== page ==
And for new Italian, there's Esca, a Batali joint I have not yet visited, but which gets good reviews.

While Esca is indeed a "Batali joint," the chef is David Pasternack, who knows his way around seafood the way Batali knows his way around, well, Crocs.

It's very good - can be great and isn't cheap. Probably wouldn't even call it a joint.

Another pre-theatre favorite Italian joint is the Bastianich owned Becco, where the pastas are good and reasonably priced.


Mitch Weinstein aka "weinoo"

mweinstein@eGstaff.org

Tasty Travails - My Blog

My eGullet FoodBog - A Tale of Two Boroughs

Was it you baby...or just a Brilliant Disguise?

Share this post


Link to post
Share on other sites

Ponte's is not much good these days.

Bamonte's in Williamsburg is pretty tasty if you order right. Same for Ecco on Chambers Street.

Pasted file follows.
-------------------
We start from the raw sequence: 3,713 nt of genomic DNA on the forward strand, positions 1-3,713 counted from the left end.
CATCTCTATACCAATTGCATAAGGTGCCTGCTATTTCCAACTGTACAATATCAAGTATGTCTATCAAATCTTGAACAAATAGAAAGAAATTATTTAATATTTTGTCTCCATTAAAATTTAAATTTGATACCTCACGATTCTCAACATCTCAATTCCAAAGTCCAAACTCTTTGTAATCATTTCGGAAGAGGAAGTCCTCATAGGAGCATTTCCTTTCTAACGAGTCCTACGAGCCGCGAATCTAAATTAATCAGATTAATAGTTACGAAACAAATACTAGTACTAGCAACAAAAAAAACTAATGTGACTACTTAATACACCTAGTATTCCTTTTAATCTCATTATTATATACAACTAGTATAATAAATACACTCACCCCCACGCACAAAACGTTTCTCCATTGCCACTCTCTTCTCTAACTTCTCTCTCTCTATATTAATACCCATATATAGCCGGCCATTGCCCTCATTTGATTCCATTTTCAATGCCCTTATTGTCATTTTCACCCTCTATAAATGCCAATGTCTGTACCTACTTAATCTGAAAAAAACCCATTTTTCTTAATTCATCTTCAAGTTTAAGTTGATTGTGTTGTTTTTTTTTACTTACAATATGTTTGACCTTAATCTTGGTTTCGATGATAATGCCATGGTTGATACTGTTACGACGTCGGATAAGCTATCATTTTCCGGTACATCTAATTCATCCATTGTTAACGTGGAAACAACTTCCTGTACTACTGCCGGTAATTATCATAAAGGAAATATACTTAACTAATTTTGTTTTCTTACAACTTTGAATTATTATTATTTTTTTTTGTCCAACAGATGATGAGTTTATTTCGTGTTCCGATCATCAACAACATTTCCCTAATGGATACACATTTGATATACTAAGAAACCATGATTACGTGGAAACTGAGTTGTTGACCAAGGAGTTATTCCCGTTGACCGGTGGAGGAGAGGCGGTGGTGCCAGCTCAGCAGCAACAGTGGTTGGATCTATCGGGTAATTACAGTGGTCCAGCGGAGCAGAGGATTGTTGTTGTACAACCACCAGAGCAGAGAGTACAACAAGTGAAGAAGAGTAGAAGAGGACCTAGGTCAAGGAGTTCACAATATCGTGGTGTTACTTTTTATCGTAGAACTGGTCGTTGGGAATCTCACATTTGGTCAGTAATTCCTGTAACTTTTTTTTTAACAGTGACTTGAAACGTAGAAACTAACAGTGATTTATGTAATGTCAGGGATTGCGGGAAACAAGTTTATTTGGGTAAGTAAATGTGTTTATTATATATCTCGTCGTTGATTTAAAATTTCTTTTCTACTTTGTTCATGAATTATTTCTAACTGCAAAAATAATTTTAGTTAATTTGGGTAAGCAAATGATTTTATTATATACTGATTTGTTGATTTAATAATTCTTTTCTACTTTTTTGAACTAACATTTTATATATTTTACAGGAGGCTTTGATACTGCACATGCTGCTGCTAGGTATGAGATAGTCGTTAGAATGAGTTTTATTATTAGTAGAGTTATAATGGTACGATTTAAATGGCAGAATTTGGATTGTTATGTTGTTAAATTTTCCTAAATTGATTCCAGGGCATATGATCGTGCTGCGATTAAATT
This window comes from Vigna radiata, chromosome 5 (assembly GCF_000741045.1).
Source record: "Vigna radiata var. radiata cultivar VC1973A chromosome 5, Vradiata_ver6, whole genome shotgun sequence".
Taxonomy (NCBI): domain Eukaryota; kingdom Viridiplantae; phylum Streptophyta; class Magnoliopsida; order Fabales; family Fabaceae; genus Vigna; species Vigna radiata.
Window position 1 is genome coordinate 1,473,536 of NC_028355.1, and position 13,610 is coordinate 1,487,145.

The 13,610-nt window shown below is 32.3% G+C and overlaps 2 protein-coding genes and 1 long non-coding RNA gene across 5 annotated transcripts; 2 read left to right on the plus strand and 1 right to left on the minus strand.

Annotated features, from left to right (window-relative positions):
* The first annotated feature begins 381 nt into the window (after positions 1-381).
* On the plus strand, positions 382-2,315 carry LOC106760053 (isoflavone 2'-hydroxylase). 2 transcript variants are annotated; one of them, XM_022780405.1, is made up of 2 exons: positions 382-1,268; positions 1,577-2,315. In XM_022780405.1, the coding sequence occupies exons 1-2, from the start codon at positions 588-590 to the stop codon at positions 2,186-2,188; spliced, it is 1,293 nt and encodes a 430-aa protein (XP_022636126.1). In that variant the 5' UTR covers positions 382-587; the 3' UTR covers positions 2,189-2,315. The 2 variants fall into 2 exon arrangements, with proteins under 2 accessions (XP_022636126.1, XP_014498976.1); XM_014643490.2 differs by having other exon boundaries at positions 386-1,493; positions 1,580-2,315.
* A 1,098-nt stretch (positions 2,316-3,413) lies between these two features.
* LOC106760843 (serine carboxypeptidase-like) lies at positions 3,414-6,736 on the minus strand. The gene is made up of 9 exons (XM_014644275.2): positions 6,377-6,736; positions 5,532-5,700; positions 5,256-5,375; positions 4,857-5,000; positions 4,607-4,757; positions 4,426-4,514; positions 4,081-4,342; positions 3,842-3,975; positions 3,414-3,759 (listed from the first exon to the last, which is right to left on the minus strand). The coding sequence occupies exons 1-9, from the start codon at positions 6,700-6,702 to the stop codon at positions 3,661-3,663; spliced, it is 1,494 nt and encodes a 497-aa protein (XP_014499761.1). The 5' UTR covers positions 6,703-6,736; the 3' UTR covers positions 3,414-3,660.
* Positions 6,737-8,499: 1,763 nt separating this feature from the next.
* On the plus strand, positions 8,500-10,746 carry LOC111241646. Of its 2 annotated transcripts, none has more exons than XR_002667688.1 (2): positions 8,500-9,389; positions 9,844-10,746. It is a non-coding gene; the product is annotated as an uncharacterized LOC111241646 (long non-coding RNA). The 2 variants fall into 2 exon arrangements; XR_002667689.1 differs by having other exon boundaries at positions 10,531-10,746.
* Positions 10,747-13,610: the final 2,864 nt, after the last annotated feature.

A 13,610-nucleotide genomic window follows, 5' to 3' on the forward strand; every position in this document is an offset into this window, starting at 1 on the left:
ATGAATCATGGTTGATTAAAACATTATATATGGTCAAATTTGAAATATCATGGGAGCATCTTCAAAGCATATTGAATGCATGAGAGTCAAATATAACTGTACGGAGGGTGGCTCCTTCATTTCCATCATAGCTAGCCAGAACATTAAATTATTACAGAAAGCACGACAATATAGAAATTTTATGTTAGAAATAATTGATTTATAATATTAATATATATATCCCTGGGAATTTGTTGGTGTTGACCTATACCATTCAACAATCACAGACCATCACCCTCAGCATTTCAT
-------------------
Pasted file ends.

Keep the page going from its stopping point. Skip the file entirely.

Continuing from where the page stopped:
I enjoyed Parm fine but it's definitely an evolution from the classic, and the same goes for the rest of your suggestions (I haven't been to Piccolo Angolo for 10 years, so I can't speak authoritatively on that one).

Have not been lucky enough to eat at Torrisi yet.

And underrated, forgotten place is Marchi on East 31 Street. Literally lost in the mists of time. They only serve one meal, and it's been the same since 1925 or whenever they opened. About six courses, starting with crudités, through cold cuts, a salad of tuna with capers and chopped celery, homemade lasagna, fish, chicken, and desert made out of these rather tasty deep-fried lemon crostoli with powdered sugar.

It's spread among several rooms of old attached townhouses, and though it can comfortably seat maybe 250 people, you might be the only ones there. I think the food & the experience are great, but not everyone may agree. Not expensive at all for what it is. Ask for James, and get him to tell you his stories of his acting career in heavy metal videos, etc.